Avaya on Wednesday launched IP Office 8.0, the new version of its unified communications (UC) solution for small and medium-sized businesses, incorporating new mobile capabilities and support for Android devices.

The new mobility application, called one-X(R) Mobile Preferred for IP Office, includes multi-party conference management, integrated presence (allowing users to display their availability), instant messaging, 'geopresence' (allowing them to display their location) and visual voicemail capabilities.

According to Jeff Stark, technology director at Duluth Entertainment Convention Center (DECC), the mobility advances in Avaya IP Office 8.0 will be essential in helping the company keep track of its 500 employees.

“We'll now have the ability to see who's available, where they are, and keep them connected into the team,” said Stark. “We can estimate savings of up to fifty percent just by bringing in Avaya IP Office, not to mention the flexibility and ease-of-setup the system delivers.”

one-X(R) Mobile Preferred for IP Office is an extension of Avaya’s Essential Mobility technology, which extends voice capabilities such as one number access and call control. Essential Mobility is currently supported on Symbian, Windows Mobile and iPhone devices, with support for Android and BlackBerry devices coming in first quarter of 2012.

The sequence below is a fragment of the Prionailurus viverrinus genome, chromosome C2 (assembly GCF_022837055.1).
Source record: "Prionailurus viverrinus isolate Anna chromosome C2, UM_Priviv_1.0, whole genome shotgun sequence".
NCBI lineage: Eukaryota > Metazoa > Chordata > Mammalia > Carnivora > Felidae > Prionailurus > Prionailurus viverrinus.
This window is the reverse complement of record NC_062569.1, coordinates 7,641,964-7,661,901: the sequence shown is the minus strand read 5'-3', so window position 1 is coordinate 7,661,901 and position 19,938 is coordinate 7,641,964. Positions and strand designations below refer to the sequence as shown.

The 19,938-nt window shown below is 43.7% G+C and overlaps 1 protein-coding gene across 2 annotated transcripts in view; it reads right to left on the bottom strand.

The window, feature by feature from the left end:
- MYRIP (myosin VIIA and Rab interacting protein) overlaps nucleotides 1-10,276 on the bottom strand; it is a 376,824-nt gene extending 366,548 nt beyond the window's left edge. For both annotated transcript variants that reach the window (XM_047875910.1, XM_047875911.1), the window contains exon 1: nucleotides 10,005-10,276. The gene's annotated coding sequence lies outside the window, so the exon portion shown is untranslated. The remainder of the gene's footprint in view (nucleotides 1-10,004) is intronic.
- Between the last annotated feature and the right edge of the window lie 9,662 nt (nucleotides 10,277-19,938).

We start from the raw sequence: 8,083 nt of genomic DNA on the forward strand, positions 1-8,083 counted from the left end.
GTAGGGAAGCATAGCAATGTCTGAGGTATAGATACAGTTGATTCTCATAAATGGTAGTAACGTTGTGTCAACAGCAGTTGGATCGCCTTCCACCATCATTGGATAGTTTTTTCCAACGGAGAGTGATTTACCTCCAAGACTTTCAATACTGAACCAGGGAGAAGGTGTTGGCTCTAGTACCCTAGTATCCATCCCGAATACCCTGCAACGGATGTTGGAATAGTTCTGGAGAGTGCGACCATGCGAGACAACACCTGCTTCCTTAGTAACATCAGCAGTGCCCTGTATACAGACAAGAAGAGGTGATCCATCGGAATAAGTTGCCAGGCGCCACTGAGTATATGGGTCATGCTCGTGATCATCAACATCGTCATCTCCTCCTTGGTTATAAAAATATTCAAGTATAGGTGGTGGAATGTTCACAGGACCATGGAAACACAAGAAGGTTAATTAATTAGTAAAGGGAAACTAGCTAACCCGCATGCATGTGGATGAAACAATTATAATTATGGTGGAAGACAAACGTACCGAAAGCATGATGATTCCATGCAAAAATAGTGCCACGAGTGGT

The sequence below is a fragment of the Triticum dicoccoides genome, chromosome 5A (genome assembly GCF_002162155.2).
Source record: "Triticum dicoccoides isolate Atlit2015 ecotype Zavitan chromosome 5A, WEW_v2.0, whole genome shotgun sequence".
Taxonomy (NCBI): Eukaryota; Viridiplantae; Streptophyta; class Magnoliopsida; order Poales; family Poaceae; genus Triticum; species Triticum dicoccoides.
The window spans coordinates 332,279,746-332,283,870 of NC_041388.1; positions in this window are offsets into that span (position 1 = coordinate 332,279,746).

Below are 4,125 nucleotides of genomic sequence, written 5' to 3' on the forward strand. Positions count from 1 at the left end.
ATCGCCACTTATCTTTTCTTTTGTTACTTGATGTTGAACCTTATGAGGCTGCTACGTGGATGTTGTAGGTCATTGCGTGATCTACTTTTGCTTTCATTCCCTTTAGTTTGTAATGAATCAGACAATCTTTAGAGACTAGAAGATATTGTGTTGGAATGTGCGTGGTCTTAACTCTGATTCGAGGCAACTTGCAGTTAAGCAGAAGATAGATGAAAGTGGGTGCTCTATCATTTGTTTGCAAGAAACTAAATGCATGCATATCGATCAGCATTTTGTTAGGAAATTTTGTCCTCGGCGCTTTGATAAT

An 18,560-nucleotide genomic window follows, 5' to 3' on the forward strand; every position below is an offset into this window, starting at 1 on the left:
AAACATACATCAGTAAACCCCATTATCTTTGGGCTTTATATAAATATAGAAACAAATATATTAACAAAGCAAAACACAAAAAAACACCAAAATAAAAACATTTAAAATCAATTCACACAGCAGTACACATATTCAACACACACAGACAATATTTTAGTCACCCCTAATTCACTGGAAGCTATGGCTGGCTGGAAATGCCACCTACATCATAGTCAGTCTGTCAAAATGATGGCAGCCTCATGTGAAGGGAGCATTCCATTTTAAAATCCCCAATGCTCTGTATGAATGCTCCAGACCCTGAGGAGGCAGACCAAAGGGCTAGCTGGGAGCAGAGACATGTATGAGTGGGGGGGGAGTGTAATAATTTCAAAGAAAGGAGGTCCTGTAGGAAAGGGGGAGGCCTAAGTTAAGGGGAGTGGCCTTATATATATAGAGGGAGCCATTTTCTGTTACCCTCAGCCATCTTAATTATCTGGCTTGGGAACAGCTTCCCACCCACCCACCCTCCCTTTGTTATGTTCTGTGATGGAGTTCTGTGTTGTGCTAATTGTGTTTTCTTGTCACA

IP Office 8.0 also offers new plug-ins to widely used business productivity applications. These enable users to, for example, make and receive phone calls from a Salesforce.com page, or use visual voicemail within an employee's Microsoft Outlook email window.

“Many general business and IT investment priorities cited by small and medium-sized businesses are associated with improving productivity by leveraging mobile communications and collaboration capabilities,” said Justin Jaffe, research manager for SMB and Home Office Markets at IDC. “Solutions like Avaya IP Office that are comprehensive, easy to integrate with existing infrastructure, and designed specifically for mobile SMB workers will be particularly attractive.”

Research by analyst group Forrester at the end of last year predicted that demand for unified communications will start to drop by 2014, giving way to enterprise social collaboration software that offers Facebook and Twitter-like capabilities, enabling employees discover peers outside of their work groups.

"By creating a social layer between information workers and the applications and communications infrastructure, social enterprise apps will overcome the adoption malaise that has affected UC&C," wrote Forrester analyst Henry Dewing.